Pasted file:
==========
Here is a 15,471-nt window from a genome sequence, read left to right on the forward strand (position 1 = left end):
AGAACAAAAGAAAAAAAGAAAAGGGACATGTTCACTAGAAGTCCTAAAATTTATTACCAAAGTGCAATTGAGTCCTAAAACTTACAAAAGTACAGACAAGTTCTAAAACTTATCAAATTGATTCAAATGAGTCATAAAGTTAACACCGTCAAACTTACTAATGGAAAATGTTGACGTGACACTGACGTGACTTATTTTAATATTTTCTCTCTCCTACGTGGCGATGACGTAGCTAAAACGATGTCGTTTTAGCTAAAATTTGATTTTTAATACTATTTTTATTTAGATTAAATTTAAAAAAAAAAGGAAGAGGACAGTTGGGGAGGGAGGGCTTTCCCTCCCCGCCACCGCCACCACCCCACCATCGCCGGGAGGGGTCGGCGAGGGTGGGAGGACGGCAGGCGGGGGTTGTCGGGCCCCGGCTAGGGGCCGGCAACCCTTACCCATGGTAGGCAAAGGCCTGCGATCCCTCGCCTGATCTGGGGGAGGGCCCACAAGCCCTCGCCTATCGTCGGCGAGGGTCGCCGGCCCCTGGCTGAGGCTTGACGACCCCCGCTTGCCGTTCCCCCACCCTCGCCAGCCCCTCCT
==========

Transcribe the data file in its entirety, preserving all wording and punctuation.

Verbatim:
Here is a 15,471-nt window from a genome sequence, read left to right on the forward strand (position 1 = left end):
AGAACAAAAGAAAAAAAGAAAAGGGACATGTTCACTAGAAGTCCTAAAATTTATTACCAAAGTGCAATTGAGTCCTAAAACTTACAAAAGTACAGACAAGTTCTAAAACTTATCAAATTGATTCAAATGAGTCATAAAGTTAACACCGTCAAACTTACTAATGGAAAATGTTGACGTGACACTGACGTGACTTATTTTAATATTTTCTCTCTCCTACGTGGCGATGACGTAGCTAAAACGATGTCGTTTTAGCTAAAATTTGATTTTTAATACTATTTTTATTTAGATTAAATTTAAAAAAAAAAGGAAGAGGACAGTTGGGGAGGGAGGGCTTTCCCTCCCCGCCACCGCCACCACCCCACCATCGCCGGGAGGGGTCGGCGAGGGTGGGAGGACGGCAGGCGGGGGTTGTCGGGCCCCGGCTAGGGGCCGGCAACCCTTACCCATGGTAGGCAAAGGCCTGCGATCCCTCGCCTGATCTGGGGGAGGGCCCACAAGCCCTCGCCTATCGTCGGCGAGGGTCGCCGGCCCCTGGCTGAGGCTTGACGACCCCCGCTTGCCGTTCCCCCACCCTCGCCAGCCCCTCCT